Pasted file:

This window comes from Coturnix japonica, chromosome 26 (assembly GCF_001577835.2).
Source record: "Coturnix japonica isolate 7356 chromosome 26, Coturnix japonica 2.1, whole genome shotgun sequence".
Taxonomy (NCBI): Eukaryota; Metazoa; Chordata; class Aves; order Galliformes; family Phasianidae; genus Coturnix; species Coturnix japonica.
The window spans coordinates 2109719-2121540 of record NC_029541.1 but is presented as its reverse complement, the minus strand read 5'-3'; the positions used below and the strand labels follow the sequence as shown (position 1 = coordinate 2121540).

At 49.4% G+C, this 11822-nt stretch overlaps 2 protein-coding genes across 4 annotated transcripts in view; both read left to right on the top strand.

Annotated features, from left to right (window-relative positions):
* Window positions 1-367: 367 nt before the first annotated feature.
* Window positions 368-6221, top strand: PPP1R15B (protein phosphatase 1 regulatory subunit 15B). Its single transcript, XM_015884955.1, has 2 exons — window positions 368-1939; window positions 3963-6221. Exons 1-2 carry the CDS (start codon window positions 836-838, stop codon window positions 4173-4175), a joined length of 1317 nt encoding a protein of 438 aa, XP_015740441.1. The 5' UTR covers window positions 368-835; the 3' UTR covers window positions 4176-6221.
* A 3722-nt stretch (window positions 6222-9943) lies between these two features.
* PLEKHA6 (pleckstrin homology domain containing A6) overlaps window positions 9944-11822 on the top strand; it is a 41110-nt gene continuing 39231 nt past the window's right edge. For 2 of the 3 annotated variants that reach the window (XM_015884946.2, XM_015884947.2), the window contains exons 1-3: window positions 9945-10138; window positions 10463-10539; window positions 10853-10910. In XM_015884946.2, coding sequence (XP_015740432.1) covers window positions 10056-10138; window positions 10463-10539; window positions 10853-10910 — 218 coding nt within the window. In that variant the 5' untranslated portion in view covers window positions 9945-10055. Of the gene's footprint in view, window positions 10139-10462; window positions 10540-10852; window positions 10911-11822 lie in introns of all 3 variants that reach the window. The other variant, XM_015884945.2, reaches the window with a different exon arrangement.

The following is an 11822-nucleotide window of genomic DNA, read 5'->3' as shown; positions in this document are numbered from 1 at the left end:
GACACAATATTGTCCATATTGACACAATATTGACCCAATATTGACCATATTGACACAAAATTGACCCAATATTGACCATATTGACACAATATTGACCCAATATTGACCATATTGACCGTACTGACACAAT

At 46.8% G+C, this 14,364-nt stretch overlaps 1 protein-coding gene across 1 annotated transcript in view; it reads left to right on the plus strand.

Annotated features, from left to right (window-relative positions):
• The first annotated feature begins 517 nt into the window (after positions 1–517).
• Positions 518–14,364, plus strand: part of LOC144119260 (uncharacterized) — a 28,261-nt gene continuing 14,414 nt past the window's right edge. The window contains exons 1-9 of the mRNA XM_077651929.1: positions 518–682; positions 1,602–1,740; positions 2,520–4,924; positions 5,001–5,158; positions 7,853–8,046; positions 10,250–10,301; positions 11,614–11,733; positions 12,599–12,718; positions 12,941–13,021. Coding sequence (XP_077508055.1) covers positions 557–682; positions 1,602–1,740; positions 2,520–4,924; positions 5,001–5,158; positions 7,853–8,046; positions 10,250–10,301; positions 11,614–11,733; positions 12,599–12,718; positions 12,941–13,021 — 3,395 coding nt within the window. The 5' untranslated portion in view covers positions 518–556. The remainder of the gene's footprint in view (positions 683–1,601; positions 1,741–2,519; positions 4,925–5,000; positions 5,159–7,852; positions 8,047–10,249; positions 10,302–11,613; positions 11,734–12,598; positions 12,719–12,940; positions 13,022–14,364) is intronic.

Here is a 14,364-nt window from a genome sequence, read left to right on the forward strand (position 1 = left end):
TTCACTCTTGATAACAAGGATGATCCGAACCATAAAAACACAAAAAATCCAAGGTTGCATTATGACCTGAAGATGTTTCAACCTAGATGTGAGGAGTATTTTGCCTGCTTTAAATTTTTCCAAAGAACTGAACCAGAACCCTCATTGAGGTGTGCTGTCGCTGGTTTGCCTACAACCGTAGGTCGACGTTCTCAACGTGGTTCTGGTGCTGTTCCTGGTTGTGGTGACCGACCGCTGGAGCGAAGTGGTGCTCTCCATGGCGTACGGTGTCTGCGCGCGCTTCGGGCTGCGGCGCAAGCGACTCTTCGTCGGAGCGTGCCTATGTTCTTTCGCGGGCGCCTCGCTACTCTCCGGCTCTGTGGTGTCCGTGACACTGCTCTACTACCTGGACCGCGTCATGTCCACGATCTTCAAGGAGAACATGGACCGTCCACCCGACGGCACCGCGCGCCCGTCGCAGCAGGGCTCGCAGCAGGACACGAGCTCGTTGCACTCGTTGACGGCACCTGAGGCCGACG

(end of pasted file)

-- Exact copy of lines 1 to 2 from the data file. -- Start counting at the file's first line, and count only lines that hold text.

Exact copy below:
This window comes from Coturnix japonica, chromosome 26 (assembly GCF_001577835.2).
Source record: "Coturnix japonica isolate 7356 chromosome 26, Coturnix japonica 2.1, whole genome shotgun sequence".